While Pete Buttigieg has suspended his presidential campaign, he will not be gone for too long. “It is good to be back in South Bend,” Buttigieg told his supporters in his hometown on Sunday evening, speaking of the “difficult decision” he had just made. Nonetheless, Buttigieg stated that he will ensure America gets a Democratic president again, who ends the “chaos” that President Trump has caused.

Why Did Buttigieg Drop Out?

Buttigieg’s exit is the consequence of a subpar performance in the South Carolina primary, where he obtained just eight percent of the vote — and therefore not a single delegate. Buttigieg’s run in the presidential race started with considerable momentum. He won the Iowa caucus a month ago and finished second behind Bernie Sanders in the New Hampshire primary. Buttigieg outclassed former Vice President Biden and seemed to have a legitimate shot at occupying the moderate lane of the field.

The reality check came at the Nevada caucus, however. Biden made a comeback and finished second behind Sanders, while Buttigieg obtained only 14 percent of the vote. A debacle in South Carolina followed, and Buttigieg had to drop out. One of the reasons is the lack of support among the African-American community because Joe Biden has long been the Democratic candidate of choice for a plurality of black voters in the state.

Buttigieg’s Timely Warnings About a Bernie Sanders Presidency

Buttigieg went after Bernie Sanders continuously. It was only during the recent debate that he warned of a Sanders presidential nomination. According to Buttigieg, Sanders’ nomination would not only lead to “four more years of Donald Trump,” but also endangers the Democratic majority in the House of Representatives. Like the President, the House will also be elected on November 3. Besides, a third of the Senate is also available for election. Buttigieg’s message: with Sanders, the Republicans will win it all, as socialism does not sell in America.

Buttigieg’s exit now is an opulent gift for Joe Biden and a disaster for Sanders, right before Super Tuesday. With Buttigieg’s departure, moderate voters have become available, and Biden should be the beneficiary.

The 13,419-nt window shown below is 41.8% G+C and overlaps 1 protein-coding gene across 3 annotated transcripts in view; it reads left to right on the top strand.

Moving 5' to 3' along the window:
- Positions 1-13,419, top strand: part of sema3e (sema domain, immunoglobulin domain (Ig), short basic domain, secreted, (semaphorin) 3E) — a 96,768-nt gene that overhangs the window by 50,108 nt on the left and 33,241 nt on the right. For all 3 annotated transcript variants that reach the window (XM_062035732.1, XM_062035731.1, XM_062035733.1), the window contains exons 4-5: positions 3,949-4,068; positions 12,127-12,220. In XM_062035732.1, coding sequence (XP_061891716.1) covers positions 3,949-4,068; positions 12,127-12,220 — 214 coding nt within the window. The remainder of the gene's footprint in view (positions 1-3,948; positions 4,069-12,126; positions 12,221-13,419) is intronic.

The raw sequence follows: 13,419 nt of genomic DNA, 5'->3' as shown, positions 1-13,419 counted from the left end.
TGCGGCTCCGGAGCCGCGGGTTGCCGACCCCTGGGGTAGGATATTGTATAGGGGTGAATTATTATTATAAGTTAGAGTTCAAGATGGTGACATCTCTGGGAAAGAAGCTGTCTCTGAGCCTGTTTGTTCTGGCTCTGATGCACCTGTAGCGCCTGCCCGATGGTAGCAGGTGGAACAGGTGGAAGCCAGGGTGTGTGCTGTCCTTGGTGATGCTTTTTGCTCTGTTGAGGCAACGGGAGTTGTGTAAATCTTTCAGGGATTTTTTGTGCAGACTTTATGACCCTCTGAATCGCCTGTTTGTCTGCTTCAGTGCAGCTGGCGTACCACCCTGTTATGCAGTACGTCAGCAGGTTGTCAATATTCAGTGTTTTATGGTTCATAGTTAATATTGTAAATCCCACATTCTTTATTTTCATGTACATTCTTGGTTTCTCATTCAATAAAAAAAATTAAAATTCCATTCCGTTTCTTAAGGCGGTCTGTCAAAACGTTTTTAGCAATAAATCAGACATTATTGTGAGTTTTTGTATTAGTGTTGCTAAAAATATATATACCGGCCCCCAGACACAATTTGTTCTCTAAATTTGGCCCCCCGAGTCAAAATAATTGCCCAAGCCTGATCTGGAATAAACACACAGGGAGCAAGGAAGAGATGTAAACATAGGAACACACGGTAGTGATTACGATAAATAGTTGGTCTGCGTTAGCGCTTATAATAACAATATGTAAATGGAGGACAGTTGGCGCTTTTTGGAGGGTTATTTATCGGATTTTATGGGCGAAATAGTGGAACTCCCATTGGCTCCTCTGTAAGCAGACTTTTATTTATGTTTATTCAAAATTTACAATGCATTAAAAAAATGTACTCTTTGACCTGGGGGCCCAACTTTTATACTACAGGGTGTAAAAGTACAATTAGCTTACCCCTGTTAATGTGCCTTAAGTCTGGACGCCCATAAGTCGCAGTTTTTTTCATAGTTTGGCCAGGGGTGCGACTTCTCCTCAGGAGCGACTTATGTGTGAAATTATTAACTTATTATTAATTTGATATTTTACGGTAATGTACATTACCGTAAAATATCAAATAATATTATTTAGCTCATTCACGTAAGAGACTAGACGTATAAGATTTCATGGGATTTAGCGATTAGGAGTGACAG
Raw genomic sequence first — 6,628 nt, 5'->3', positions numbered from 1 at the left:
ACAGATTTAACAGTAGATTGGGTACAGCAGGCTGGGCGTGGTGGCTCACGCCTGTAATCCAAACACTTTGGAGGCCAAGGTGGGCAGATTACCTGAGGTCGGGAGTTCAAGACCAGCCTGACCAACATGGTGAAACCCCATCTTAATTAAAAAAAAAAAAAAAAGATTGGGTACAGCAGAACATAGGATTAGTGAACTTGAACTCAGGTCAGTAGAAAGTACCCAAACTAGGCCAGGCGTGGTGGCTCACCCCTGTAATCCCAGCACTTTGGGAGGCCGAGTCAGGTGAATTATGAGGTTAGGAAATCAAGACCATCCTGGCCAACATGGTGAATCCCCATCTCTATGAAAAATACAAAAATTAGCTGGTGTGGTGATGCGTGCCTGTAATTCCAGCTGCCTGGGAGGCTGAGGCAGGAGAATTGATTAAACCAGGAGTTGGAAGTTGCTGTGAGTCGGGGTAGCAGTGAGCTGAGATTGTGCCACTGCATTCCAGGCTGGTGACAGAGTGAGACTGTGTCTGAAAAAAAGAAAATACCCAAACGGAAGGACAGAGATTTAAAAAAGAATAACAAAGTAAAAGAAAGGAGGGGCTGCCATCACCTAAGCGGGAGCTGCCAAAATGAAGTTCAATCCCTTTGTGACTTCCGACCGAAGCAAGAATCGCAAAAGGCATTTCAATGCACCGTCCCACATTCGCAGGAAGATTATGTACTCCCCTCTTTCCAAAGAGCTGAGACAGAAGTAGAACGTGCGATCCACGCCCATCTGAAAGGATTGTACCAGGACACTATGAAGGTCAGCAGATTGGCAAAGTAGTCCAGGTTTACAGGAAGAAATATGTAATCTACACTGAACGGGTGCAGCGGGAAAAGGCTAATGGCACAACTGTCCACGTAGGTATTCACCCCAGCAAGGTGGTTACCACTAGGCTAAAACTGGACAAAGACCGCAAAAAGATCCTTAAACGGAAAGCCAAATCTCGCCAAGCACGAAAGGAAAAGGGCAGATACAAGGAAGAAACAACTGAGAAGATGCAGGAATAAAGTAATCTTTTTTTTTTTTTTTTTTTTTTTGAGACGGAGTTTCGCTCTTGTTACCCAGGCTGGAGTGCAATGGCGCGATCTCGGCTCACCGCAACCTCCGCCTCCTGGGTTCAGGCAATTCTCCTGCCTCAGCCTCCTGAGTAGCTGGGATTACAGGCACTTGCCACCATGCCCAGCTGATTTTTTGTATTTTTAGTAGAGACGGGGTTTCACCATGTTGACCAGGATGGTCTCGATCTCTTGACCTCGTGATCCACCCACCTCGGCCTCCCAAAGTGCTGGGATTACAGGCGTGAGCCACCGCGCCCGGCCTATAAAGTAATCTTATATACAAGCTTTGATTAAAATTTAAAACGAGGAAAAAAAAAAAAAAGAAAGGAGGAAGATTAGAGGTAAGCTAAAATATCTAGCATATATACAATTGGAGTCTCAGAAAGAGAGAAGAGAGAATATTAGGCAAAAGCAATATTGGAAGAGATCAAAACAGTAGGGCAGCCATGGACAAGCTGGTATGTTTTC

Buttigieg’s Decision Was Smart and Strategic

However, Buttigieg’s exit is also consistent and, most importantly, smart. He was convinced that he would lose convincingly in predominantly white elections in Massachusetts and Minnesota, the home states of Elizabeth Warren and Amy Klobuchar. Thus, Buttigieg would very likely have missed the 15 percent hurdle relevant to the allocation of delegates in several states.

To believe Buttigieg simply dropped out of the goodness of his heart or, for the sake of the party, is almost naive, however. Instead, it seems highly likely that Buttigieg’s agenda was never aimed at 2020 in the first place but rather a trial for the 2024 election.

Buttigieg himself is way too smart and talented to believe that a South Bend Mayor could prevail – the quality of the field notwithstanding. With his run for the nomination now over, however, he has not only established a national profile but a following. One year ago, the people of South Bend might have struggled to recognize him. Now, the whole country, and indeed the whole world, knows Pete Buttigieg.

It is, therefore, difficult to imagine that Buttigieg will simply return into the anonymity of South Bend. Instead, Buttigieg will likely venture onto the big stage: to Washington. Here, the Senate or the House are conceivable options. And while Indiana is a conservative state, his run at it would not be easy but certainly possible.

However, Buttigieg’s debut on the main stage could occur even sooner as he would undoubtedly receive consideration to be in a potential cabinet under Biden or Bloomberg. Whichever it may be, Mayor Pete is here to stay, and he has the pedigree to not only play a prominent role within the party but work towards becoming its face within the next four years when he can make an earnest bid to become commander-in-chief.